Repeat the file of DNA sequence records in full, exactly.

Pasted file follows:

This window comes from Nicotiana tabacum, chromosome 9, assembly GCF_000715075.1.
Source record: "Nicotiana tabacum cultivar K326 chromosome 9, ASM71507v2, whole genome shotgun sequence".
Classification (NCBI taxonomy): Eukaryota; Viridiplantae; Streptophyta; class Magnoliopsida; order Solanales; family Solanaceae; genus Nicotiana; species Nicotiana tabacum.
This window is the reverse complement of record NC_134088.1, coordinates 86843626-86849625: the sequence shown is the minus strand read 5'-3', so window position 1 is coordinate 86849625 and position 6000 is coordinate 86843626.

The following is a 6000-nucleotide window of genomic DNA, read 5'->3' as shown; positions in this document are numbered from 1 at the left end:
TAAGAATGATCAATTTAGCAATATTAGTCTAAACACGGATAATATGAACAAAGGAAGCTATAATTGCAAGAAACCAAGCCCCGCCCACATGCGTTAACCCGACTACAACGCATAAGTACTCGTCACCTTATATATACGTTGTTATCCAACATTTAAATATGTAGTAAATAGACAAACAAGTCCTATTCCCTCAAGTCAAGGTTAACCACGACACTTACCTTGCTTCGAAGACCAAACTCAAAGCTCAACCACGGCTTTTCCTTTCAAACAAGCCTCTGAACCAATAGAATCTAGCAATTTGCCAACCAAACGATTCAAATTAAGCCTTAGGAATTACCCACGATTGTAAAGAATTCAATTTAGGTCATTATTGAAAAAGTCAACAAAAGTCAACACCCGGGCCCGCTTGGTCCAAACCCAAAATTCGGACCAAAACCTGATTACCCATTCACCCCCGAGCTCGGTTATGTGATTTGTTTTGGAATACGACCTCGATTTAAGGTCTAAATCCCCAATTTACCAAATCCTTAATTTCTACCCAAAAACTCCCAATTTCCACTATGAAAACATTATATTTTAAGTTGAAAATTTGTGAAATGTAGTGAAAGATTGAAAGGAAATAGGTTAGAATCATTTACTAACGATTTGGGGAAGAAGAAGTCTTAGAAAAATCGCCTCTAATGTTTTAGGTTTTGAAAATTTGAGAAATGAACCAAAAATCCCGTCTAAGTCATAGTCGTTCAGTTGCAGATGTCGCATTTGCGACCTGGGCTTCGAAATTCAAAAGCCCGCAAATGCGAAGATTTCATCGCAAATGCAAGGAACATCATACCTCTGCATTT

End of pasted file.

This window comes from Nicotiana tabacum, chromosome 9, assembly GCF_000715075.1.
Source record: "Nicotiana tabacum cultivar K326 chromosome 9, ASM71507v2, whole genome shotgun sequence".
Classification (NCBI taxonomy): Eukaryota; Viridiplantae; Streptophyta; class Magnoliopsida; order Solanales; family Solanaceae; genus Nicotiana; species Nicotiana tabacum.
This window is the reverse complement of record NC_134088.1, coordinates 86843626-86849625: the sequence shown is the minus strand read 5'-3', so window position 1 is coordinate 86849625 and position 6000 is coordinate 86843626.

The following is a 6000-nucleotide window of genomic DNA, read 5'->3' as shown; positions in this document are numbered from 1 at the left end:
TAAGAATGATCAATTTAGCAATATTAGTCTAAACACGGATAATATGAACAAAGGAAGCTATAATTGCAAGAAACCAAGCCCCGCCCACATGCGTTAACCCGACTACAACGCATAAGTACTCGTCACCTTATATATACGTTGTTATCCAACATTTAAATATGTAGTAAATAGACAAACAAGTCCTATTCCCTCAAGTCAAGGTTAACCACGACACTTACCTTGCTTCGAAGACCAAACTCAAAGCTCAACCACGGCTTTTCCTTTCAAACAAGCCTCTGAACCAATAGAATCTAGCAATTTGCCAACCAAACGATTCAAATTAAGCCTTAGGAATTACCCACGATTGTAAAGAATTCAATTTAGGTCATTATTGAAAAAGTCAACAAAAGTCAACACCCGGGCCCGCTTGGTCCAAACCCAAAATTCGGACCAAAACCTGATTACCCATTCACCCCCGAGCTCGGTTATGTGATTTGTTTTGGAATACGACCTCGATTTAAGGTCTAAATCCCCAATTTACCAAATCCTTAATTTCTACCCAAAAACTCCCAATTTCCACTATGAAAACATTATATTTTAAGTTGAAAATTTGTGAAATGTAGTGAAAGATTGAAAGGAAATAGGTTAGAATCATTTACTAACGATTTGGGGAAGAAGAAGTCTTAGAAAAATCGCCTCTAATGTTTTAGGTTTTGAAAATTTGAGAAATGAACCAAAAATCCCGTCTAAGTCATAGTCGTTCAGTTGCAGATGTCGCATTTGCGACCTGGGCTTCGAAATTCAAAAGCCCGCAAATGCGAAGATTTCATCGCAAATGCAAGGAACATCATACCTCTGCATTT